Is there anything better than fresh, homemade bread? Yes, that is a rhetorical question…
I have been making this bread for a little over a year now and just love the versatility of the loaf. It’s great for making grilled cheese, tea sandwiches, and with just a little butter! You will need a special lidded pan though, and it comes in two sizes. This recipe is for the small pain de mie, so make sure you have a 9″ pan instead of the larger 13″ pan. The pan is similar in size to what you would use for a normal loaf, but it has a lid that slides over the dough and prevents it from crowning. This way you have a perfectly square sandwich bread!
- 7 to 8 ounces of lukewarm water (about one cup)
- 1 heaping tablespoon honey
- 1 1/2 teaspoons salt
- 2 tablespoons soft butter
- 2 1/4 teaspoons instant yeast
- 13 3/4 ounces of AP flour (3 1/4 cups)
- 1/4 cup instant dry whole milk or nonfat dry milk powder
1. Add all of the ingredients in the order listed to the bowl of a stand mixer. Mix until the dough becomes smooth, about 7 minutes. The dough should be smooth and feel soft and elastic.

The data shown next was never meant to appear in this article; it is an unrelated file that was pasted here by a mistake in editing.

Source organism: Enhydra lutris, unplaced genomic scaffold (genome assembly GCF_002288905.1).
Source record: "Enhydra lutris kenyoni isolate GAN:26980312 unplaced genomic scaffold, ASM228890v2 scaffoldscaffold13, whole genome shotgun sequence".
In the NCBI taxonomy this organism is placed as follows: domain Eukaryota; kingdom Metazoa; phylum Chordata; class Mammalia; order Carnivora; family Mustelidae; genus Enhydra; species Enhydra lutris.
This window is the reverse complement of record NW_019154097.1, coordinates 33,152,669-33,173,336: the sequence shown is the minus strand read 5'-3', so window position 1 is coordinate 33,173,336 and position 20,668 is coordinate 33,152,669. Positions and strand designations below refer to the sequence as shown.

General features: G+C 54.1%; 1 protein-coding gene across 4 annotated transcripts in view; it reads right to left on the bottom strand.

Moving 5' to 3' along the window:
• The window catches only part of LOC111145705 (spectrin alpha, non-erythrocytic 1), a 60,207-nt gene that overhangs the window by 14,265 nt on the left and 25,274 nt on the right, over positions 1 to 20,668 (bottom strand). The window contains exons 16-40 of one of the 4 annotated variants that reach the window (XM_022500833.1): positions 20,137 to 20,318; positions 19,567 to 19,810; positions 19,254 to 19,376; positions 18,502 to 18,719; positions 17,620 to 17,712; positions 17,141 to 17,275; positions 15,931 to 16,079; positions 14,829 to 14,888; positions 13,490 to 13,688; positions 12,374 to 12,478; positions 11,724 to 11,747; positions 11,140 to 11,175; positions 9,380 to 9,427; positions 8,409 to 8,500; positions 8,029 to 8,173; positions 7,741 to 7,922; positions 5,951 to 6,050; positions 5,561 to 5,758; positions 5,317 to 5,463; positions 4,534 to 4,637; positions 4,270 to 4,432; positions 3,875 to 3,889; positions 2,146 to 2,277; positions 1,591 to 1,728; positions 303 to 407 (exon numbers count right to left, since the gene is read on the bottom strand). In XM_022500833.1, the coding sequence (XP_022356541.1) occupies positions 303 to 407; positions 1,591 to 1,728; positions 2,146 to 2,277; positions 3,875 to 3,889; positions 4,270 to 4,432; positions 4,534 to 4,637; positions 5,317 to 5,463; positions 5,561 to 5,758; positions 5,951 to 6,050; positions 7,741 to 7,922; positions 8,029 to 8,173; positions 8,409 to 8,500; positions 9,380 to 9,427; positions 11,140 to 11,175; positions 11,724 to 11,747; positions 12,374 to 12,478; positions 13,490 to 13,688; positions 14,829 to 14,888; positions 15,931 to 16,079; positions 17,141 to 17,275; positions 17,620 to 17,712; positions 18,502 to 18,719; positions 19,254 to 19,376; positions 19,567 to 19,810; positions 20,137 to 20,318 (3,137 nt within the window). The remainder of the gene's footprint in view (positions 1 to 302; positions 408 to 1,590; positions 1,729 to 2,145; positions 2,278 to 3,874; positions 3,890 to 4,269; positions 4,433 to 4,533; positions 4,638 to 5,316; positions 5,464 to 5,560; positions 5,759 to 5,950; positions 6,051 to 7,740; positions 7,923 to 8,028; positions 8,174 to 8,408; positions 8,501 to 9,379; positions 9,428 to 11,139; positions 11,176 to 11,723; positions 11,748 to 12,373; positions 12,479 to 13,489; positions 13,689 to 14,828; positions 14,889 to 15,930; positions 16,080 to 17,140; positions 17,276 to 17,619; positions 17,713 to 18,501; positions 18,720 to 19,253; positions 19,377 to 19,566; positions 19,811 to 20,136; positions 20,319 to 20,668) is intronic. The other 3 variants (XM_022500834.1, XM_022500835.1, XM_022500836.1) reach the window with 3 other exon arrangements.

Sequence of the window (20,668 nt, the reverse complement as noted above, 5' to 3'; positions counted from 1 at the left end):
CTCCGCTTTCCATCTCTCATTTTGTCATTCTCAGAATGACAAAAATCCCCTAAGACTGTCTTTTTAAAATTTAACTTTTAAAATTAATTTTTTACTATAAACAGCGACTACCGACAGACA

2. Place the dough in a lightly greased bowl, cover with a damp towel, and let it rise for about 60 minutes. The dough should become puffy and nearly double in size.
3. Gently deflate the dough, and shape it into a 9″ log. Place it in a lightly greased 9″ pain de mie pan. Cover the top of the pan with plastic wrap to protect the dough as it rises.
4. Let the dough rise for about 60 minutes or until it’s within about 1/2″ of the top edge of the pan. Towards the end of the rising time, preheat the oven to 350°F.
5. Remove the plastic wrap, and slide the greased lid onto the pan. I usually let the dough set for another 5-10 minutes before baking to make sure the dough rises to into the corners of the lid. Bake the bread for 25 minutes. Remove the lid, and bake for an additional 5 to 10 minutes, till it’s a rich golden brown.
6. Remove the bread from the oven and turn it out onto a rack to cool. The loaf can be stored in plastic wrap at room temperature.
Pain de Mie times three!
Buttered and ready to devour! And the rest of the loaf didn’t last too long thanks to my helpful assistant!
Source: King Arthur Flour